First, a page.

Analysis of HNF-1β binding consensus sequence

The upstream regions (1 kb) extending from –1000 to +1 relative to the transcription start sites of the primary candidate HNF-1β-regulated genes, which were selected on the basis of the data from cDNA microarray analysis, were extracted from ENSEMBL database. DNA sequences homologous to HNF-1β recognition sequences in the upstream regions were searched with Match program (20) in Transfac 7.3 (Biobase). The cut-off to minimize false positive matches (minFP) was applied for searching the DNA sequences. HNF-1β recognition sequences used for the search were V$HNF1_Q6 WRGTTAATNATTAACNNN and V$HNF1_C DGTTAATKAWTNACCAM (Transfac7.3 accession nos M00790 and M00206, respectively). In addition, the 10-kb upstream regions and the first exons of the primary candidate HNF-1β-regulated genes were searched in the same manner.

Preparation of HNF-1β protein

Poly (A)-RNA was purified from mouse liver total RNA using Oligotex™ –dT30 <Super >mRNA Purification Kit (Takara) and used for the synthesis of full-length HNF-1β cDNA. A set of the specific primers, which contained an attB sequence at their 5′ ends, was as follows: forward 5′-GGGGACAAG TTTGTACAAAAAAGCAGGCTTAATGGTGTCCAAGC TCACGTC-3′; reverse 5′-GGGGACCACTTTGTACAAGA AAGCTGGGTCTCACCAGGCTTGCAGTGG-3′. The amplicon was cloned into the pDEST17 vector (Invitrogen) according to the Gateway protocols provided by the manufacturer. Polyhistidine-tagged HNF-1β protein was produced in Escherichia coli BL21-SI cells and purified using a TALON Ni–NTA Spin Column (Clontech, Palo Alto, CA). The His-tagged HNF-1β protein was eluted with Imidazole Elution Buffer (45 mM NaH2PO4 pH 7.0, 8 M urea, 270 mM NaCl, 150 mM imidazole) and dialyzed against EMSA buffer (10 mM HEPES–KOH pH 7.5, 77 mM KCl, 1 mM DTT, 5 mM MgCl2, 5% glycerol, 1 M urea). HNF-1β protein was quantified using Coomassie Plus Protein Assay Reagent Kit (Pierce, Rockford, IL) and its purity was verified on an SDS–polyacrylamide gel.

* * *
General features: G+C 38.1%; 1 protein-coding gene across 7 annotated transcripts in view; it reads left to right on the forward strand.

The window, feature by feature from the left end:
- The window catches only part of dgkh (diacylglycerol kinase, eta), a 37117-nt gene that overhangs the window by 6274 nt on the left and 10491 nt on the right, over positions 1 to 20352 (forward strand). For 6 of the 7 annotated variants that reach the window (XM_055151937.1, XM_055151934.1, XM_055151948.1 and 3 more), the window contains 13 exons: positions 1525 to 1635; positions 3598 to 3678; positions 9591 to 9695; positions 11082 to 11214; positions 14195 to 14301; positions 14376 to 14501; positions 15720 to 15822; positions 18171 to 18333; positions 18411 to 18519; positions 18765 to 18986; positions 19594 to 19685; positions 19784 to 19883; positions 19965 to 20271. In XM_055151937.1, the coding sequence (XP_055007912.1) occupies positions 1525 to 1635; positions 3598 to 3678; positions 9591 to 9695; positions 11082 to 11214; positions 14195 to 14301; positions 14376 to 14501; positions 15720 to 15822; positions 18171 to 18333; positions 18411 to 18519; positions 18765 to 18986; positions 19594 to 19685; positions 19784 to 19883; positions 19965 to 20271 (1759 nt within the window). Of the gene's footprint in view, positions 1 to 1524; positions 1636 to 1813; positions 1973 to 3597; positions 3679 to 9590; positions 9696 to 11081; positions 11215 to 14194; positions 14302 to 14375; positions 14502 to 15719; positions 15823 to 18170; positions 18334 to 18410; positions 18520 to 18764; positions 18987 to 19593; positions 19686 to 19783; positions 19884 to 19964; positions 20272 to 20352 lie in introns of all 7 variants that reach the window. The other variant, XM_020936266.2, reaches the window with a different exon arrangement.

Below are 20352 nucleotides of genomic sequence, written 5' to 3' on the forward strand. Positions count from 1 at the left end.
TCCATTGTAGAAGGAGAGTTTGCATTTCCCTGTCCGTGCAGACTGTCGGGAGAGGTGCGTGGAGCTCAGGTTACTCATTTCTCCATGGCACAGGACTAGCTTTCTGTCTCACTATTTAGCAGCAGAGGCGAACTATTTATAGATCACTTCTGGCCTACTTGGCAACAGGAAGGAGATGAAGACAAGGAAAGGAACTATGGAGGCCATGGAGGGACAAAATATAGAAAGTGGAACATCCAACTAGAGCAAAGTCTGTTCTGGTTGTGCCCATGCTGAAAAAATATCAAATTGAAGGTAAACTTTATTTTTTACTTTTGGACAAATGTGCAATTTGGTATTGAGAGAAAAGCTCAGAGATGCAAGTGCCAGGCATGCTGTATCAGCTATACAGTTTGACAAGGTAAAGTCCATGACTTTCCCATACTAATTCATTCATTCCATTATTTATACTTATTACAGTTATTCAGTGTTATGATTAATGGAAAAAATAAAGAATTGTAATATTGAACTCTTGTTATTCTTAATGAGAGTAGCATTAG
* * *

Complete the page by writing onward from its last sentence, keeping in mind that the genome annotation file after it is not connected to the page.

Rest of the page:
Electrophoretic mobility shift assay (EMSA)